County councillors gobsmacked as rates write down leaves €750,000 hole in their finances

It has been labelled the worst news that Galway County Councill has received in a long time. Local representatives have expressed their disgust following an announcement by Council CEO Kevin Kelly that there will be a €750,000 reduction in the council’s rates income for 2016, which will adversely affect the local authority’s upcoming budget. The reduction is due to The Valuation Office reducing the value of a number of properties in the county used by utility companies, therefore reducing the rates bill of these companies. 

Rates are calculated by multiplying the Annual Rate on Valuation [as determined by Galway County Council], by the valuation on the property, as determined by The Valuation Office. Therefore if the value of a property decreases, this lowers the rates bill.

Kevin Kelly said the announcement, which is affecting every local authority in the country, was extremely significant, taking another large chunk out of the council’s budget for 2016. “It means we have to look at less expenditure in certain areas and on certain services next year.”

Sinn Féin councillor Tom Healy labelled the move by The Valuation Office as disgraceful, while Independent representative Jim Cuddy said the revelation of the CEO was very disturbing. “My understanding is there will be no increase in the Local Government grant this year. Where is the Property Tax going, because it certainly is not going into local services. Have the executive demanded extra money from the department or do we just lie down and take what is given to us? The Corporation Tax returns are way ahead of target, why isn’t some of that money coming to council? The Executive need to get on to the Department and outline the money being provided is not sufficient. It is not putting people first.”

Councillor Jimmy McClearn said this move was indefensible. “It is now getting to the stage where it is impossible to come up with any kind of respectable budget. Are we going to try and explain to people that because of a decision that we did not ask for, that we can’t fix your local road.”

Independent Tom Welby said he was shocked to hear of the figure that had been outlined by the CEO and queried what companies were getting this reduction. “It is reported that Eir spent €12 million on rebranding, it is no wonder it can pay that if it is getting a rates write down. This is not on, this announcement is coming now at such a late stage. Talk about kicking the local authorities in the teeth. Who is getting the sweetheart deal? Is this just another ploy to make Irish Water look profitable?” .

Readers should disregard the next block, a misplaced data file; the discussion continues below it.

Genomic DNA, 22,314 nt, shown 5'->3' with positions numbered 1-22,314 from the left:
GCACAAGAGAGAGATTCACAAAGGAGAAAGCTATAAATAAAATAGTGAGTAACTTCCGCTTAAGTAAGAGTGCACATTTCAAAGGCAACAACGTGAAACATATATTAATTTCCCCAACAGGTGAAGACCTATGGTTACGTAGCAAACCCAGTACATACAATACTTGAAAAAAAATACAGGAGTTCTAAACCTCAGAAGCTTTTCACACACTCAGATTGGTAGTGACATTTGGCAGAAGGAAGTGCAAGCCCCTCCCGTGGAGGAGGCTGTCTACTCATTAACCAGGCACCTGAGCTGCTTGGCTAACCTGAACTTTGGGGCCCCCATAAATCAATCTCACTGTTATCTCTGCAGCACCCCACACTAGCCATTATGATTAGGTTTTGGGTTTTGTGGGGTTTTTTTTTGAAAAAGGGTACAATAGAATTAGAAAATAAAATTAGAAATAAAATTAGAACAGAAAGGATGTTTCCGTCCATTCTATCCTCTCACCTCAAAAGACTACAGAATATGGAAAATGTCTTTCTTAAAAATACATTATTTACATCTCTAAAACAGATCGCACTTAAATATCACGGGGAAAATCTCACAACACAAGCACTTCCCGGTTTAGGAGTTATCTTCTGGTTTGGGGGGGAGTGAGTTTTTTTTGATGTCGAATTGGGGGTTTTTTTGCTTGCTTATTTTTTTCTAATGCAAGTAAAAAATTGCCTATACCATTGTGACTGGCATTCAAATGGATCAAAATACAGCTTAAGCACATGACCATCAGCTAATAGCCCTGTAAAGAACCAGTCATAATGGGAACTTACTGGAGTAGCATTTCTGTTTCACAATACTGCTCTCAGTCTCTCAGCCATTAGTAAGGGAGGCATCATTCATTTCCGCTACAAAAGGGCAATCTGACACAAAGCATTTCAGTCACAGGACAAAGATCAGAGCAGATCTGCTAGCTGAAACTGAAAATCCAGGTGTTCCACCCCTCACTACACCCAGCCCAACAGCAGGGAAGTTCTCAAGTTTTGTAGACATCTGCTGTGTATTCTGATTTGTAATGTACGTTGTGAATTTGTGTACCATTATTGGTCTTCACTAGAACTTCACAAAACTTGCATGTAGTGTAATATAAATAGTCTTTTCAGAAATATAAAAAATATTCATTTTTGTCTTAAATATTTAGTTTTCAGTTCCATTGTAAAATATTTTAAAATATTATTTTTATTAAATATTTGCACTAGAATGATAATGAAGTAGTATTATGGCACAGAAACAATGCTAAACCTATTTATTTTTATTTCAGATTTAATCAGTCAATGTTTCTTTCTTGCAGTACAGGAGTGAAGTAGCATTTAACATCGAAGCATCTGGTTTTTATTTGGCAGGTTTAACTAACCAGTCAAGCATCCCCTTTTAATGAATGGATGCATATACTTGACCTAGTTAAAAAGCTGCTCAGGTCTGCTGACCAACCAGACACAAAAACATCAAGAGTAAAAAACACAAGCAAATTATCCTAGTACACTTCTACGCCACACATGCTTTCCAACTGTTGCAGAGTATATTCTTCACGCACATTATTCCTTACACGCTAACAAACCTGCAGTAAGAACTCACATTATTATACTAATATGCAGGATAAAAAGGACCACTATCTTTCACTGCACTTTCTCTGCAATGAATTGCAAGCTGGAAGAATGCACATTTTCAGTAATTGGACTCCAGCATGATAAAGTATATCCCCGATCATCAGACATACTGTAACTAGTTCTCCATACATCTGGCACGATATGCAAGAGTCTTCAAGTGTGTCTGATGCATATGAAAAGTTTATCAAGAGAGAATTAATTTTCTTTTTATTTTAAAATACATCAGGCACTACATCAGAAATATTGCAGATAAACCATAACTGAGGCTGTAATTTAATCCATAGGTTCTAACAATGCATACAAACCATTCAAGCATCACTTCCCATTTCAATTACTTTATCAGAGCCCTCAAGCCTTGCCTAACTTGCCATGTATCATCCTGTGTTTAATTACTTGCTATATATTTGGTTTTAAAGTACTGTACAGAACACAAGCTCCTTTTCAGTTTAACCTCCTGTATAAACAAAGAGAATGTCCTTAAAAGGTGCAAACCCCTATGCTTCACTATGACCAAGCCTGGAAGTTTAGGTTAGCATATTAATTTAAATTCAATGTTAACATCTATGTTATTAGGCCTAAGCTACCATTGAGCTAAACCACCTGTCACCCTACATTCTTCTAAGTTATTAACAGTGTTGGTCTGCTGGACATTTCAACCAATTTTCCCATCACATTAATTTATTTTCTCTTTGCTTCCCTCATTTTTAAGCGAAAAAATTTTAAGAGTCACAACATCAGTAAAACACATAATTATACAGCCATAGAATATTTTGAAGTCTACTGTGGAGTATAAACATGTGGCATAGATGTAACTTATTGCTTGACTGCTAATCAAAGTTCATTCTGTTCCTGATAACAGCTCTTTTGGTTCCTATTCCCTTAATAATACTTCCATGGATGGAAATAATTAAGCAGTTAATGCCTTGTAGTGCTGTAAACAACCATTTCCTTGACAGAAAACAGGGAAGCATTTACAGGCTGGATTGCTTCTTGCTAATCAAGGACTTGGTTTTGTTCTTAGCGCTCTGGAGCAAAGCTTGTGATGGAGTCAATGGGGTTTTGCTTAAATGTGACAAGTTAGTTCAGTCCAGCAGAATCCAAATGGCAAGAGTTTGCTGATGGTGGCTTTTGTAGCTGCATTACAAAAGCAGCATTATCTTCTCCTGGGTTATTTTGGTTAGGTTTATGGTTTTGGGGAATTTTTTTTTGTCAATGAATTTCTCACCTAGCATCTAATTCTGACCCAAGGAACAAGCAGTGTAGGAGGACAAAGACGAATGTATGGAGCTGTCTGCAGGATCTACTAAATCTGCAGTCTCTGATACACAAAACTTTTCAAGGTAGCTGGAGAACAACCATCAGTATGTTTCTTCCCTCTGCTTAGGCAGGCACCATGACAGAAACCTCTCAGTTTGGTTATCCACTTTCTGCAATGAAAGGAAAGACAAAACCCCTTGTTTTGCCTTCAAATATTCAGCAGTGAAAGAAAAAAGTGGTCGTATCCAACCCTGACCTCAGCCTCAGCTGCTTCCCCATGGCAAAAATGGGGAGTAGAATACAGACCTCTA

CEO Kevin Kelly outlined that Irish Water was exempt from rates.

Ardrahan councillor Michael Fahy requested that a motion be sent to the Minister outlining that Galway County Council cannot accept a reduction in funding for 2016. “If we go out and say to the people of Galway that services are going to be neglected because of this, people will be completely up in arms. We won’t just need double doors to prevent people getting in here [to the council chamber]. The county’s roads are crying out for an injection of money, not a reduction.”

Councillor Fahy’s motion was seconded by Fianna Fail’s Micheal Connolly who commented that the county council’s roads budget is on par with its budget in 1997 despite the level of inflation that has occured since.

Councillor James Charity said the pattern in relation to the local authority’s budget in recent years was very clear. “In 2008 we had an annual budget of €160 million, that has now been reduced to just €104 million in 2015. There is €34 million being collected in this county in Motor Tax and not one penny of it is being spent in the county.

We also have a situation where 20 per cent of our Property Tax revenue is being handed back to central funding. Are rates going to have to be increased to cover this funding shortfall? That is something we cannot support.’’                                                                                           Fine Gael’s Peter Feeney said the news was an absolute body blow to a council that has very little discretionary funding. “It is probably the worst news we’ve received in a long time, at probably the worst time. We will be taking our concerns to the powers that be, and making them known at the highest level.”                                                                                   

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